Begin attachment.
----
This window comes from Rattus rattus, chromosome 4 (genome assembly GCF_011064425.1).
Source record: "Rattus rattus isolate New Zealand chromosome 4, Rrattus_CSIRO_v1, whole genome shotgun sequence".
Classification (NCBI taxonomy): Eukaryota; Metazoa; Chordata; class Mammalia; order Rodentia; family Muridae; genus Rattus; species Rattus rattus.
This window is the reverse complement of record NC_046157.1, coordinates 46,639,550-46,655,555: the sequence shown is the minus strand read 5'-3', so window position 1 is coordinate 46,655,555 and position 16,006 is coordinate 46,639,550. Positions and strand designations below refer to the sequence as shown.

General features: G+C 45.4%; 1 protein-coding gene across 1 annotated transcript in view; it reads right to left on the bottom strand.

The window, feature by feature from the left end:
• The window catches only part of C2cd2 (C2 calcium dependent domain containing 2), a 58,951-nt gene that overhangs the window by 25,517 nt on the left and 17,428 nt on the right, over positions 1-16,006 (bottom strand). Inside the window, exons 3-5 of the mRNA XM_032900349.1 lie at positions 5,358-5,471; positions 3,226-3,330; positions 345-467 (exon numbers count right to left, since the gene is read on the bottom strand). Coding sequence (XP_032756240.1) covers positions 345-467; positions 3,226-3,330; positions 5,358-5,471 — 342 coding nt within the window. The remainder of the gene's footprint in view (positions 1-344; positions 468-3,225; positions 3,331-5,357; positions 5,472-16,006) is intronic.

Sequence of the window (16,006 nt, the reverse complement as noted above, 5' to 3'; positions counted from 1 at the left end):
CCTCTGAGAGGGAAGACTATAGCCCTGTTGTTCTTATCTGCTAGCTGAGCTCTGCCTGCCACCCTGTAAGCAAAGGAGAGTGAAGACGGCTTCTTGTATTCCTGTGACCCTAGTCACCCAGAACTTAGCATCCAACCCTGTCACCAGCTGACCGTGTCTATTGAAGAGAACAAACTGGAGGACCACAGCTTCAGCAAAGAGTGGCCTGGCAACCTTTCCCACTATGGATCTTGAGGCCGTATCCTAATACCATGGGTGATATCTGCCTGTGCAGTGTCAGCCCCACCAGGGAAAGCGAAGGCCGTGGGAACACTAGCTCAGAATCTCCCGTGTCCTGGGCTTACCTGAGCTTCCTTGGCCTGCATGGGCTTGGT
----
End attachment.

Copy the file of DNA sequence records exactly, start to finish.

This window comes from Rattus rattus, chromosome 4 (genome assembly GCF_011064425.1).
Source record: "Rattus rattus isolate New Zealand chromosome 4, Rrattus_CSIRO_v1, whole genome shotgun sequence".
Classification (NCBI taxonomy): Eukaryota; Metazoa; Chordata; class Mammalia; order Rodentia; family Muridae; genus Rattus; species Rattus rattus.
This window is the reverse complement of record NC_046157.1, coordinates 46,639,550-46,655,555: the sequence shown is the minus strand read 5'-3', so window position 1 is coordinate 46,655,555 and position 16,006 is coordinate 46,639,550. Positions and strand designations below refer to the sequence as shown.

General features: G+C 45.4%; 1 protein-coding gene across 1 annotated transcript in view; it reads right to left on the bottom strand.

The window, feature by feature from the left end:
• The window catches only part of C2cd2 (C2 calcium dependent domain containing 2), a 58,951-nt gene that overhangs the window by 25,517 nt on the left and 17,428 nt on the right, over positions 1-16,006 (bottom strand). Inside the window, exons 3-5 of the mRNA XM_032900349.1 lie at positions 5,358-5,471; positions 3,226-3,330; positions 345-467 (exon numbers count right to left, since the gene is read on the bottom strand). Coding sequence (XP_032756240.1) covers positions 345-467; positions 3,226-3,330; positions 5,358-5,471 — 342 coding nt within the window. The remainder of the gene's footprint in view (positions 1-344; positions 468-3,225; positions 3,331-5,357; positions 5,472-16,006) is intronic.

Sequence of the window (16,006 nt, the reverse complement as noted above, 5' to 3'; positions counted from 1 at the left end):
CCTCTGAGAGGGAAGACTATAGCCCTGTTGTTCTTATCTGCTAGCTGAGCTCTGCCTGCCACCCTGTAAGCAAAGGAGAGTGAAGACGGCTTCTTGTATTCCTGTGACCCTAGTCACCCAGAACTTAGCATCCAACCCTGTCACCAGCTGACCGTGTCTATTGAAGAGAACAAACTGGAGGACCACAGCTTCAGCAAAGAGTGGCCTGGCAACCTTTCCCACTATGGATCTTGAGGCCGTATCCTAATACCATGGGTGATATCTGCCTGTGCAGTGTCAGCCCCACCAGGGAAAGCGAAGGCCGTGGGAACACTAGCTCAGAATCTCCCGTGTCCTGGGCTTACCTGAGCTTCCTTGGCCTGCATGGGCTTGGT